Burrow will need talented teammates to compete with those squads for the 2020s, and the Bengals have already spent their offseason trying to help their home-adjacent hero. The team kept receiver A.J. Green with the franchise tag after Green missed 2019 with an ankle injury. The Bengals released expensive veterans like tackle Cordy Glenn and cornerback Dre Kirkpatrick, but the front office was uncharacteristically aggressive in free agency. Cincy’s offseason signings were headlined by 25-year-old former Houston defensive tackle D.J. Reader, who should help improve their interior defense, and a slew of reinforcements in the secondary, including former Vikings cornerbacks Trae Waynes and Mackensie Alexander, former Titans cornerback LeShaun Sims, and former Saints safety Vonn Bell. The hope is that the imported talent could contribute to a quick turnaround, but the Bengals need to nail the rest of their draft to build a core around Burrow to compete long term.

The first thing Burrow said in his Heisman speech—after a long pause when he was choked up—was a thank-you to his offensive line. Cincinnati would be wise to use the rest of its draft to give Burrow some NFL linemen to thank in a future acceptance speech. Cincinnati ranked second-to-last in run blocking and seventh-to-last in pass blocking last year, according to Pro Football Focus, though it’s not for a lack of trying to add talent in the trenches. The Bengals drafted Alabama tackle Jonah Williams with the 11th pick last year, but he missed the season with a torn labrum. In 2018, the Bengals used their first-rounder on Ohio State center Billy Price, but he missed six games his rookie season with a foot injury and lost his job to undrafted free agent Trey Hopkins in 2019. The Bengals will have a half-day to decide who to take with the first pick of the second round, which begins on Friday, and they could select the best offensive lineman left on the board, whether that is Michigan center Cesar Ruiz, Georgia tackle Isaiah Wilson, or someone else. Other areas of the roster also need attention, but putting Burrow behind a subpar line would be a mistake, considering the Bengals play in a division with Pittsburgh, which has led the league in sacks each of the past three years, and Baltimore, which blitzed more than any other team last year.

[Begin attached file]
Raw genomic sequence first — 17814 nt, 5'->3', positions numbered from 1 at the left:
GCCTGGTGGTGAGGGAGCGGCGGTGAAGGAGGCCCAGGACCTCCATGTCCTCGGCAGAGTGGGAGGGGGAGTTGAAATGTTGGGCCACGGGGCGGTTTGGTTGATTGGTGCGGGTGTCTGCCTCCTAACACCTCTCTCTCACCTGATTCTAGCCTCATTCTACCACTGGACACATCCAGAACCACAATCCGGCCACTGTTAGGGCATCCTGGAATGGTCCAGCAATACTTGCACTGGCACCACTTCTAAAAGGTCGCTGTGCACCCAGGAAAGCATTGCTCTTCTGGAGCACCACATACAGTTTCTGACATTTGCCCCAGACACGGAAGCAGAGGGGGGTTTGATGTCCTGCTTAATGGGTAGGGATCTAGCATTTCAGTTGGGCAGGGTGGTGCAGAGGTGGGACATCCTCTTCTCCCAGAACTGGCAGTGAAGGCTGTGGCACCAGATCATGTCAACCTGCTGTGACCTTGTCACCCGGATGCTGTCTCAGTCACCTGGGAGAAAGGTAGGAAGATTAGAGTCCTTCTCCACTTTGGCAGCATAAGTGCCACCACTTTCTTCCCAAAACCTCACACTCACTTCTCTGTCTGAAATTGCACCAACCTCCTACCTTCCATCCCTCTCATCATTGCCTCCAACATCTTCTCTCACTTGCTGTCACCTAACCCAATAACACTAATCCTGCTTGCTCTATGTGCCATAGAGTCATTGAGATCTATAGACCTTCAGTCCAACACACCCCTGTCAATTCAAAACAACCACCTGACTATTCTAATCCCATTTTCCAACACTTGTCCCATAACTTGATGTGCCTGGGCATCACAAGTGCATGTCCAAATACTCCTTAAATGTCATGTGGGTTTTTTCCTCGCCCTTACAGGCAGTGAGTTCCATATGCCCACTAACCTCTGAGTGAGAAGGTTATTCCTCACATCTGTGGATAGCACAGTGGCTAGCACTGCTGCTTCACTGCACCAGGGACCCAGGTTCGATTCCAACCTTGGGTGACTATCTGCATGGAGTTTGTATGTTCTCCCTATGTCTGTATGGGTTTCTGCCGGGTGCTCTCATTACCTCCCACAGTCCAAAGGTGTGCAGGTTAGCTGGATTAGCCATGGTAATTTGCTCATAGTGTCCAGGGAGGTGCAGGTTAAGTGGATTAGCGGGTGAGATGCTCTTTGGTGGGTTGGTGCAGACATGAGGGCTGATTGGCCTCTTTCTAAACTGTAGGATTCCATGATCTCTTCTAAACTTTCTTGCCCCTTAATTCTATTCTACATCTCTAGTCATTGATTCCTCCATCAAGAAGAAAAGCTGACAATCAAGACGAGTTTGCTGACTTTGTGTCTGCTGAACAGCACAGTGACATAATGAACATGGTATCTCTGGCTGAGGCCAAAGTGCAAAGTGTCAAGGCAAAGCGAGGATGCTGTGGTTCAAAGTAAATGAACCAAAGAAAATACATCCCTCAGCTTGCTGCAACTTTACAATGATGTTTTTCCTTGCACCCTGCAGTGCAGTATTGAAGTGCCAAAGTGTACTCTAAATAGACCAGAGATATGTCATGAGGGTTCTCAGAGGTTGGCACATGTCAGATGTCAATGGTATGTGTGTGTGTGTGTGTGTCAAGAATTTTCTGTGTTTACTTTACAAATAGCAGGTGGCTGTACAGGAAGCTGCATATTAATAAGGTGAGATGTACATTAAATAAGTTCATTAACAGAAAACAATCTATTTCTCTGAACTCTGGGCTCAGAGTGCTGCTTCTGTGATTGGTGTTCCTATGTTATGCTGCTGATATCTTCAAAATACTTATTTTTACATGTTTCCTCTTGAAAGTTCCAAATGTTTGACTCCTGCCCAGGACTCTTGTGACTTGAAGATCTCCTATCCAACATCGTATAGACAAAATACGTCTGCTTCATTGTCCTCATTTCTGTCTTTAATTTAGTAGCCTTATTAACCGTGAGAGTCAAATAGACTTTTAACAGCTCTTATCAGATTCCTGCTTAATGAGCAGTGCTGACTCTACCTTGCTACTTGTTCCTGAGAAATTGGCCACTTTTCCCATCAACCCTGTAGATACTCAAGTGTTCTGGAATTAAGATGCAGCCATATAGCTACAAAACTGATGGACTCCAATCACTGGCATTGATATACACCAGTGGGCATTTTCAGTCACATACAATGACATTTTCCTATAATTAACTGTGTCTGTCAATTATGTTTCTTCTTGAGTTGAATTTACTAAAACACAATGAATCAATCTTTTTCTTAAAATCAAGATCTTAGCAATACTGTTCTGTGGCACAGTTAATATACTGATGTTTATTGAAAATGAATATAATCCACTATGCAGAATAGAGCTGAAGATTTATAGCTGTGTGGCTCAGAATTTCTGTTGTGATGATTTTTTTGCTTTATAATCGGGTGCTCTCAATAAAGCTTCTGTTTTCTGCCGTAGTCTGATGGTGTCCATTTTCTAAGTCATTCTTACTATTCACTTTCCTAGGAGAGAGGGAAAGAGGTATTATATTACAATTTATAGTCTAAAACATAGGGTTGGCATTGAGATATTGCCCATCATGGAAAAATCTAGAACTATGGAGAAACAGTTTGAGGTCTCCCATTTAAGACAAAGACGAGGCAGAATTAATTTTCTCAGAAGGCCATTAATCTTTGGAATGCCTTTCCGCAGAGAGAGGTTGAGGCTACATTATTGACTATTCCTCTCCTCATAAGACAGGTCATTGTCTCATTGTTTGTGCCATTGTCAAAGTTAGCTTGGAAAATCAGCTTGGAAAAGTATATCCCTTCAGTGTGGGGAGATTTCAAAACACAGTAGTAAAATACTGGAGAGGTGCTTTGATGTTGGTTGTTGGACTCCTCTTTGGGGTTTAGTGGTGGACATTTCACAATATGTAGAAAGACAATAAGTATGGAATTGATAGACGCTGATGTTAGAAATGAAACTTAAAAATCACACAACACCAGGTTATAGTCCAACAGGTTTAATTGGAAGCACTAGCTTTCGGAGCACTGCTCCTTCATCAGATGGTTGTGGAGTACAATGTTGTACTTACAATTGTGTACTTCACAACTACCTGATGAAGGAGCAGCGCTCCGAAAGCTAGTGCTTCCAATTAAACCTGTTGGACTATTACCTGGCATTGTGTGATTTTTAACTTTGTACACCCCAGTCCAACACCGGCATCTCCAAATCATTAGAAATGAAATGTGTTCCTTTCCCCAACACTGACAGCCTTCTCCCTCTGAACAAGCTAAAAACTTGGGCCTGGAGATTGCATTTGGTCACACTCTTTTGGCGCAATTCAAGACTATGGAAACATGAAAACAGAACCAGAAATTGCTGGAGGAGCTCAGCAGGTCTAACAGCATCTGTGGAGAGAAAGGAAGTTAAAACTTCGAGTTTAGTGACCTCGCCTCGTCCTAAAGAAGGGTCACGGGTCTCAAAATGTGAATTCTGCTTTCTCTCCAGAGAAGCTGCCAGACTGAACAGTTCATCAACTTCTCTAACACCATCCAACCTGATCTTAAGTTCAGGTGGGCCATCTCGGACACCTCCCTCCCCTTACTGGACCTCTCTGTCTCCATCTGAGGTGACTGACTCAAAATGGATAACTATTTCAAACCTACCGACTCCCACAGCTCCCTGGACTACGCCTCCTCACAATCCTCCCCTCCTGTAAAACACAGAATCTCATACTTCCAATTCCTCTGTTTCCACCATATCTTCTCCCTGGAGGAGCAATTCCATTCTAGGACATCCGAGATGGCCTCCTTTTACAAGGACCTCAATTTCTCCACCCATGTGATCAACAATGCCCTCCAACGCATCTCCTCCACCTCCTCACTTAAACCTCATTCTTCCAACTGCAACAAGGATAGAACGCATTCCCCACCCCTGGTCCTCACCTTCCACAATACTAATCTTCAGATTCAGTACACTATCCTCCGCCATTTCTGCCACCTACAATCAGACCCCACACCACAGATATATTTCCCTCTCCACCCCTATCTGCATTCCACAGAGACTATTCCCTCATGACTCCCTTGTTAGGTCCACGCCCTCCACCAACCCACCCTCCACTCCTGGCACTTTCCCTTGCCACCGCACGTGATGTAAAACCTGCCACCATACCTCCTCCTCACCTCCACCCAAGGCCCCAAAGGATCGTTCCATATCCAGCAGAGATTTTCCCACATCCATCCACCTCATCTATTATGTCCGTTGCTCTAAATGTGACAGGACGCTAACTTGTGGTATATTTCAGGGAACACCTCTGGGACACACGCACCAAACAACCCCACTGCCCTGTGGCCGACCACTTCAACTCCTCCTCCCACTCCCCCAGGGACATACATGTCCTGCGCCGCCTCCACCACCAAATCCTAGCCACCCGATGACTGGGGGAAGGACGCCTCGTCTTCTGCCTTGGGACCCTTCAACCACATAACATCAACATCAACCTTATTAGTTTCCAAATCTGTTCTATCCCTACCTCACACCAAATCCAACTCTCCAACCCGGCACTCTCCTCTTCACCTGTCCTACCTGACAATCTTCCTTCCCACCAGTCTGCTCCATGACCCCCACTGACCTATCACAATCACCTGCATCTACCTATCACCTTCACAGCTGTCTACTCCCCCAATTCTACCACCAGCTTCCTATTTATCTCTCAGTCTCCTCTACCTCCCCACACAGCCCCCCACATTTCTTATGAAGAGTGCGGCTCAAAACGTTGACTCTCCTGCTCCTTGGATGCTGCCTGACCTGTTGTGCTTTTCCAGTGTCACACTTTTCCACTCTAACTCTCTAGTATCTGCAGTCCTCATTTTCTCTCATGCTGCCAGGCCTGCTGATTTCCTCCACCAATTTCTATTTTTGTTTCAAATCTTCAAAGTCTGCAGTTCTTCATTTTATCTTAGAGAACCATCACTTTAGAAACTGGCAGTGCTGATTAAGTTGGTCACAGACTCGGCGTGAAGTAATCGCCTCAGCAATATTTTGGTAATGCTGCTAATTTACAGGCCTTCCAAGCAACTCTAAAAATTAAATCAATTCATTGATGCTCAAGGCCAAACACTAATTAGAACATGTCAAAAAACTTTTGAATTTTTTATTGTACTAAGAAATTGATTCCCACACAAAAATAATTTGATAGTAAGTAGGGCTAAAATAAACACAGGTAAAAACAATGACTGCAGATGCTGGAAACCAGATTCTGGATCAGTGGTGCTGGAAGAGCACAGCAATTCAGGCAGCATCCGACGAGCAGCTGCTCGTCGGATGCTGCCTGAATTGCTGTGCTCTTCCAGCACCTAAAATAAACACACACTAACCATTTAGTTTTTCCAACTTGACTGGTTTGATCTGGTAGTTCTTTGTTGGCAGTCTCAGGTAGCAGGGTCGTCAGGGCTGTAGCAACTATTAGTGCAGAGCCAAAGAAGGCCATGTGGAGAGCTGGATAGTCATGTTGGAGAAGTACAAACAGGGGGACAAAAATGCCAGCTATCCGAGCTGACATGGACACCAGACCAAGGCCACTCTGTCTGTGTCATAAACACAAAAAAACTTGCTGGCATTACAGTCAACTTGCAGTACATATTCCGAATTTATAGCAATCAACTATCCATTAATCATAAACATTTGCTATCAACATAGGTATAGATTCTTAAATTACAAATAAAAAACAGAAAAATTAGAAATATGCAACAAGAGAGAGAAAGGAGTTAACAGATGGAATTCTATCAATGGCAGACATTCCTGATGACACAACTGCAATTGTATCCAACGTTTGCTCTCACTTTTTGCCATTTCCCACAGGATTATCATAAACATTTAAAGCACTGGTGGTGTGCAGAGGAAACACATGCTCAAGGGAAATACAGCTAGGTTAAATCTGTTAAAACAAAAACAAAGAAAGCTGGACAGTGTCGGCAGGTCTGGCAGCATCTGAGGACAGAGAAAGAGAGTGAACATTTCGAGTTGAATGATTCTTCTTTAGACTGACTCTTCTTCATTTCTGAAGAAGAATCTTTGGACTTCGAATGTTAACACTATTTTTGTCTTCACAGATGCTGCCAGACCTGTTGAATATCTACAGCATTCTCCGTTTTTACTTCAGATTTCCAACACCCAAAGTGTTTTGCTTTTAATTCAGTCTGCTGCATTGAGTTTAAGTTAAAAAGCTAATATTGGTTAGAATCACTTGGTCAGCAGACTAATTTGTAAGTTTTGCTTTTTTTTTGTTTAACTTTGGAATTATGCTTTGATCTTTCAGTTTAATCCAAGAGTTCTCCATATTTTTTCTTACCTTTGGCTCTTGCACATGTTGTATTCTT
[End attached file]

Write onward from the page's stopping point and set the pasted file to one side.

Burrow is the fourth player the Bengals have taken no. 1 in the draft; he follows defensive tackle Dan Wilkinson in 1994, running back Ki-Jana Carter in 1995, and USC quarterback Carson Palmer in 2003. Palmer, like Burrow, won the Heisman Trophy en route to being drafted no. 1. Palmer enjoyed early success with Cincinnati, including leading the NFL in touchdown passes and completion percentage in his second season, but had a falling-out with the team and threatened retirement in 2011 rather than finish his contract with the team (Palmer was ultimately traded to Oakland). Palmer heavily implied in a January interview that his issues with Cincinnati were related to Bengals owner Mike Brown, who runs a much more mom-and-pop-style organization than most NFL teams.

“That’s why I wanted out: I never felt like the [Bengals] organization was really trying to win a Super Bowl, and really chasing a Super Bowl,” Palmer told Damon Amendolara.

Two days after Carson Palmer made those comments, Burrow formally hired Palmer’s brother, Jordan, as his pre-draft trainer, leading to the obvious dot-connecting that Burrow has likely heard worse stories in private from the Palmers than Carson has been willing to say in public. Whatever challenges Burrow will encounter in Cincinnati, his relationship with the Palmers likely means he knows what to expect. Further helping him is that his new office isn’t too far from home. Athens is a two-and-a-half-hour drive from Cincinnati, though Burrow told Adam Schefter, “I can make it in 2:15 if I’m going pretty fast.”

Burrow doesn’t have to go far to reach Cincinnati, but he is expected to take Cincinnati a long way.